Viewing blog posts written by Gino DiCaro


CA work comp rates lower in 2016 but more expensive than the national average

Posted by Gino DiCaro, Vice President, Communications on Jan. 6, 2017

Unfortunately for California manufacturers, our state continues to be the most expensive state for workers’ compensation insurance rates at an average $3.24 per $100 in payroll.  While rates are trending downward according to the Oregon Workers' Compensation Premium Rate Ranking Summary, California's decline is not occurring quick enough or deep enough to level the playing field, despite the reforms in 2012.

Here's a look at the prmeimus by state with California's trend vs. the national average.

 

 

Link to Oregon Workers' Compensation Premium Rate Ranking Summary

 

 





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Go-Biz tax credit and other CA incentive programs for 2017

Posted by Rob Sanger, on Jan. 4, 2017

GO-Biz Now Accepting Applications for California Competes Tax Credits


The Governor’s Office of Business and Economic Development (GO-Biz) is now accepting applications for the California Competes Tax Credit (CCTC).  There are $100 million in tax credits available during this application period for businesses that are expanding and adding full-time jobs in the state.  The deadline to submit applications is Monday, January 23, 2017, at 11:59 p.m. (Pacific Time) and the online application website will automatically close once this deadline has passed. 

See if your competitor accessed these funds in 2016:  http://www.business.ca.gov/Portals/pdf

Contact Rob Sanger, 916-498-3334, for details about this and other California-focused incentive programs. Even if you are not hiring new employees, but you are investing in new equipment or other capital improvements, your company may still qualify.





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Best states for MFG growth since the recession

Posted by Gino DiCaro, Vice President, Communications on Nov. 22, 2016

Since manufacturing is the engine of economic growth, especially for the middle class, we thought we would see which states are having the sector's best bouncebacks since the recession. Of the 32 states that average more than 100,000 manufacturing jobs overall, Michigan has attracted the largest percentage of growth with 32.49 percent since 2010. California was 24th of 32 states at 2.57 percent.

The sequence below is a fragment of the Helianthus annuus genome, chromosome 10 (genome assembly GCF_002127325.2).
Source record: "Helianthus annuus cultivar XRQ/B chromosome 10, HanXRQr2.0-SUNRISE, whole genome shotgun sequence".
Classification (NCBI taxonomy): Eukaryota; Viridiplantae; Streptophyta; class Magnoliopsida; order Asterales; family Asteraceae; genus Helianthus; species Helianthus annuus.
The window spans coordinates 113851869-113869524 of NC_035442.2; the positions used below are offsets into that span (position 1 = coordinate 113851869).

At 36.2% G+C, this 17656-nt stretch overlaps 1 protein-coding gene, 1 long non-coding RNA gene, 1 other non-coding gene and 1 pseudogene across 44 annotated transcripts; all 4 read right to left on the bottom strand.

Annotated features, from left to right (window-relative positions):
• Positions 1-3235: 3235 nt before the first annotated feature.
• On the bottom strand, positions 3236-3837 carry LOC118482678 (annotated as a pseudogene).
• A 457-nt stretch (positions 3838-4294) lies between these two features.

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California not taking advantage of reshores

Posted by Gino DiCaro, Vice President, Communications on Nov. 17, 2016

Dr. Harry Moser and the Reshoring Initiative are working to bring good, well-paying manufacturing jobs back to the United States by assisting companies to more accurately assess their total cost of offshoring, and shift collective thinking from "offshoring is cheaper" to "local reduces the total cost of ownership".

Acccording to Moser, most companies make sourcing decisions based solely on price, oftentimes resulting in a 20 to 30 percent miscalculation of actual offshoring costs. HIs Total Cost of Ownership (TCO) Estimator helps companies account for all relevant factors — overhead, balance sheet, risks, corporate strategy and other external and internal business considerations. Using this information companies are coming back to the U.S. and reshoring their facilities, for which our country's middle class benefits tremendously.

Unfortunately a look at the Reshoring Initiative's regional reshoring data since the recession shows that California has been unable to keep pace with the country and attract an amount of jobs commensurate with the state's size and manufacturing prowess. Even with our proximity to markets we are losing out to other states that can provide lower costs and predicability.

With only one percent of the reshored jobs, California should work to take advantage of the reshoring phenomenon for our middle class and economy. 

 





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Middle class in L.A. not well served by manufacturing losses

Posted by Gino DiCaro, Vice President, Communications on Oct. 28, 2016

Los Angeles County has historically been the industrial powerhouse for the state of California.  Workers in transportation equipment, apparel, fabricated metal products, computers and electronics earn middle class or better salaries with upward mobility to achieve their career goals. So it is alarming that LA County manufacturing jobs are being lost while other California locations and the US as a whole is growing since the end of the recession in 2010.

Before and during the recession the losses were already accumulating in LA County with a 34 percent loss in manufacturing jobs from 2000 to 2009.  Now as the rest of the country rebounds with post-recession manufacturing growth, the county continues its slide with a 5.4 percent loss in manufacturing jobs since 2010.

It is possible that the shift away from manufacturing is making room for other service jobs in the area. But do those jobs have the same wages, benefits and opportunity for advancement?  Do they provide middle class status for workers without four year college degrees?

Local leaders should analyze and understand how the loss of manufacturing jobs will impact citizens and related businesses in the region.





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